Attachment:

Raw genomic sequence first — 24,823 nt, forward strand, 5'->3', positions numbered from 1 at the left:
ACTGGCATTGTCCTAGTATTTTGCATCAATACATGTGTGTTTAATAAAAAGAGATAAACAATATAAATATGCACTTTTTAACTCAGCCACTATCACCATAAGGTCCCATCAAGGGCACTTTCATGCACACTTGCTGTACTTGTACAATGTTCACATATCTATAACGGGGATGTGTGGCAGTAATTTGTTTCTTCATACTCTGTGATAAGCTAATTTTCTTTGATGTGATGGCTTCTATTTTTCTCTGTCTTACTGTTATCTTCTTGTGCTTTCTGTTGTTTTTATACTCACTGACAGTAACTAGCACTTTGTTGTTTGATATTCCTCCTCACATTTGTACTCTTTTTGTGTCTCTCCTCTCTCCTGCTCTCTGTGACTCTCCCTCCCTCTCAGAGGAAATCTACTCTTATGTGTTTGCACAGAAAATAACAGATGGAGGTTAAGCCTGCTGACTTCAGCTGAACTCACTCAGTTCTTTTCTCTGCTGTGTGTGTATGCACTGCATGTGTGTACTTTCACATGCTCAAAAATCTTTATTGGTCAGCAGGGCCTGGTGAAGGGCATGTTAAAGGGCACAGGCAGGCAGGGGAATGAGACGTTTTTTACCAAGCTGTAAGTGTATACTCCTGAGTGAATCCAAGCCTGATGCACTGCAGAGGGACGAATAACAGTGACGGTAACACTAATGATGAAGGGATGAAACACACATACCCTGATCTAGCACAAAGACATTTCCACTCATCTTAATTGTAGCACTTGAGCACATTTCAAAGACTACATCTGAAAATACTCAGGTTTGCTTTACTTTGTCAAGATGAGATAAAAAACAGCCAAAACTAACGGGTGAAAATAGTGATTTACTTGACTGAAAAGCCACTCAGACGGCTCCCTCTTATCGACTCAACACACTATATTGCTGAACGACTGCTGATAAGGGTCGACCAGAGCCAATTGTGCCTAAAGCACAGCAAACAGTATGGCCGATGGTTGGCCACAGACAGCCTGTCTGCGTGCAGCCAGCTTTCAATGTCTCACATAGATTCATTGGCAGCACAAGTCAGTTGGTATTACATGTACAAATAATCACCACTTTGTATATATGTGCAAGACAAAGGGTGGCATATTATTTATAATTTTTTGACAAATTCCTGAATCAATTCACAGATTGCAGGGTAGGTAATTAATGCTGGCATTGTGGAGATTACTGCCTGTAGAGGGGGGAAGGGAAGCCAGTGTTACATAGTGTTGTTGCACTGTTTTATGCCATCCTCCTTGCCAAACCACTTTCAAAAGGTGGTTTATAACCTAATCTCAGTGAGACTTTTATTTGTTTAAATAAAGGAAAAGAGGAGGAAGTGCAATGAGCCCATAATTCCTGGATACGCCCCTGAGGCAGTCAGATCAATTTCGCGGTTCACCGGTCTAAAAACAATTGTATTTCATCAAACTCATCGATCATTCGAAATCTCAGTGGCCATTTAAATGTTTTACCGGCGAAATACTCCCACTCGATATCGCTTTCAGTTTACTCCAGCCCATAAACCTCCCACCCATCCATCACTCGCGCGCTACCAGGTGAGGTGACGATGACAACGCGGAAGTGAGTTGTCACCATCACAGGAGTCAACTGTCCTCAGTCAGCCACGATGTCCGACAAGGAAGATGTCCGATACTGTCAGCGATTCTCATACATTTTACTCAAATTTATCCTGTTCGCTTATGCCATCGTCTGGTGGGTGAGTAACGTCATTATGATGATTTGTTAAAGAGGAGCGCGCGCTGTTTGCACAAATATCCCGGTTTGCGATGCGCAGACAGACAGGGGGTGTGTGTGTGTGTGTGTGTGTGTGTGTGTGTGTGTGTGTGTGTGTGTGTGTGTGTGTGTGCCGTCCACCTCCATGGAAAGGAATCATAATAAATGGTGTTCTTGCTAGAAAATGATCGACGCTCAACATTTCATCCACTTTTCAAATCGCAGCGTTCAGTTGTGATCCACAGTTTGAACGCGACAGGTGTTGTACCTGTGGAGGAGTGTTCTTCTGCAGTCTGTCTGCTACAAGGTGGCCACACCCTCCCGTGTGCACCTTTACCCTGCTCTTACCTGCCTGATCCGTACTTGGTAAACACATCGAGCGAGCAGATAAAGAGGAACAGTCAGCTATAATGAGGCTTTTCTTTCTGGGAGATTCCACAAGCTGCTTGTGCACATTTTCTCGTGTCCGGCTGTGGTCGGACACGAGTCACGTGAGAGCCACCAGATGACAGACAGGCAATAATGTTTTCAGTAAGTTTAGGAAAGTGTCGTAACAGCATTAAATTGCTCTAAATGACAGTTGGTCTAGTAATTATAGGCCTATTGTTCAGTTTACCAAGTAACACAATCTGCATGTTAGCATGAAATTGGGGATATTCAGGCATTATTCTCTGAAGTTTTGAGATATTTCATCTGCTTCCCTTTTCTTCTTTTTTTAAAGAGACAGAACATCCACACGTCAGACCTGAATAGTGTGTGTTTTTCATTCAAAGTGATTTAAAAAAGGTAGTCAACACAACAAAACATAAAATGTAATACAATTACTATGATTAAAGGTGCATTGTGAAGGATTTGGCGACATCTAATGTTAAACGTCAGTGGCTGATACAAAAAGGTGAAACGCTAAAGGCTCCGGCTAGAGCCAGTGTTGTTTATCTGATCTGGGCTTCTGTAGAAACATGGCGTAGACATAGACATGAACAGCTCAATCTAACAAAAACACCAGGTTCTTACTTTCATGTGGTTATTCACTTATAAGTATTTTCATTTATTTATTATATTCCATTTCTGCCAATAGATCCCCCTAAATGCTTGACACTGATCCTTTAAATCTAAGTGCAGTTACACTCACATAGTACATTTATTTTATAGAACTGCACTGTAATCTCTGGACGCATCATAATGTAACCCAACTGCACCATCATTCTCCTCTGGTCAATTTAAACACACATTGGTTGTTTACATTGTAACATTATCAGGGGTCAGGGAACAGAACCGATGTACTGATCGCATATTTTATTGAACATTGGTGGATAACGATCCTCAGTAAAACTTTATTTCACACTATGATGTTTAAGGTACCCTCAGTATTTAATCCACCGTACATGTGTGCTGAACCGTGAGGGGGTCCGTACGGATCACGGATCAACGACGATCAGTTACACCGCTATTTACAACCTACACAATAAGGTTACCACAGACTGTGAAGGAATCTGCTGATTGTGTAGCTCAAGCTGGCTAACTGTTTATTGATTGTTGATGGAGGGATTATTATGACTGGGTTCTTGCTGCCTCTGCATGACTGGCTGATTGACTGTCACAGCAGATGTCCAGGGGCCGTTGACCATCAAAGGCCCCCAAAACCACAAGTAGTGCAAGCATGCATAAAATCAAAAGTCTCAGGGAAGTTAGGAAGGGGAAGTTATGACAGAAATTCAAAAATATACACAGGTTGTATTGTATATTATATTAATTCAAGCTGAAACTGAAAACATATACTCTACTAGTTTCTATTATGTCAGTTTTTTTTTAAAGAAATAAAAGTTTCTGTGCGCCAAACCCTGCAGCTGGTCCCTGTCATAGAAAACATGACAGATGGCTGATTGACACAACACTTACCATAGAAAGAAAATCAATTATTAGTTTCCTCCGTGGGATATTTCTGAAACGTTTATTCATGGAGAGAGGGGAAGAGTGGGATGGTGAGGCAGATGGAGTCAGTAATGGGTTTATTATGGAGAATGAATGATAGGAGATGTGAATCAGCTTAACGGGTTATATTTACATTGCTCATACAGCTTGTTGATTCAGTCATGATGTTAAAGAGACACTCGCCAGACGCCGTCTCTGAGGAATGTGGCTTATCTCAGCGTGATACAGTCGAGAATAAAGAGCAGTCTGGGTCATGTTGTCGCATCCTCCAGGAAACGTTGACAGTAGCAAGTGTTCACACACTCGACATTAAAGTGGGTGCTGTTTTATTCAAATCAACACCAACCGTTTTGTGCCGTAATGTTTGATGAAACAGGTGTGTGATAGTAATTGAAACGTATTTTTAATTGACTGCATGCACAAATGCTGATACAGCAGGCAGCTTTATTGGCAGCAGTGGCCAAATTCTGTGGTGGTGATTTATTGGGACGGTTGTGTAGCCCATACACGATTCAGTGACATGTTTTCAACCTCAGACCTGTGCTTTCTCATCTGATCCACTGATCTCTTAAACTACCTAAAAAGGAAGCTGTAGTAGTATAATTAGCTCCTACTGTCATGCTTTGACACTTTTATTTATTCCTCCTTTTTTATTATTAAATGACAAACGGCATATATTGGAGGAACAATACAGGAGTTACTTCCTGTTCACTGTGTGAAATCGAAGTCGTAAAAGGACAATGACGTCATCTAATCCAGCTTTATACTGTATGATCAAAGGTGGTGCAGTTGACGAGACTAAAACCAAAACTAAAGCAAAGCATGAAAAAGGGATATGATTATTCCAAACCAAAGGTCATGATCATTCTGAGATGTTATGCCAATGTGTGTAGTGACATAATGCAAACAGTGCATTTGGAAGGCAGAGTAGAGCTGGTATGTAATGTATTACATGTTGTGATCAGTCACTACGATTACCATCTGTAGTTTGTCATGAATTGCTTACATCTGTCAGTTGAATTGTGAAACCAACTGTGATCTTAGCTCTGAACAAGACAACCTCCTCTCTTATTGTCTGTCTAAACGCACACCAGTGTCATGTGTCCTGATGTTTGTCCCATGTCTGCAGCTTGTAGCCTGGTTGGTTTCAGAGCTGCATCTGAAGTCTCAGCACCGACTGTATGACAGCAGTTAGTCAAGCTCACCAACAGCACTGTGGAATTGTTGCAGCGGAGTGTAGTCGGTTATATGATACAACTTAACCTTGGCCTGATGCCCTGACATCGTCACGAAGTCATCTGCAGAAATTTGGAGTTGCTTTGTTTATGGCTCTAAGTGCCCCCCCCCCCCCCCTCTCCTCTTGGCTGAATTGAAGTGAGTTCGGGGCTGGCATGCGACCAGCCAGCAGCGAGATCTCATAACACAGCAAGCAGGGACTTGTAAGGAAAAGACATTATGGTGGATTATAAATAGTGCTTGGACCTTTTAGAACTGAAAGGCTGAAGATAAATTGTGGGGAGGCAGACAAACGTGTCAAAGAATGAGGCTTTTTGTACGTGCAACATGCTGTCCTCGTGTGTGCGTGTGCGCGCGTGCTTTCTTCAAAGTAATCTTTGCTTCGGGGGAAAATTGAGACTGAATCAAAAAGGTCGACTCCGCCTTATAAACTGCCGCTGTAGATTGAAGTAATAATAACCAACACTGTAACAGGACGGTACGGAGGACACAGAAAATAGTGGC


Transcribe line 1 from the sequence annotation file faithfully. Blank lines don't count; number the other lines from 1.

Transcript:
Raw genomic sequence first — 24,823 nt, forward strand, 5'->3', positions numbered from 1 at the left: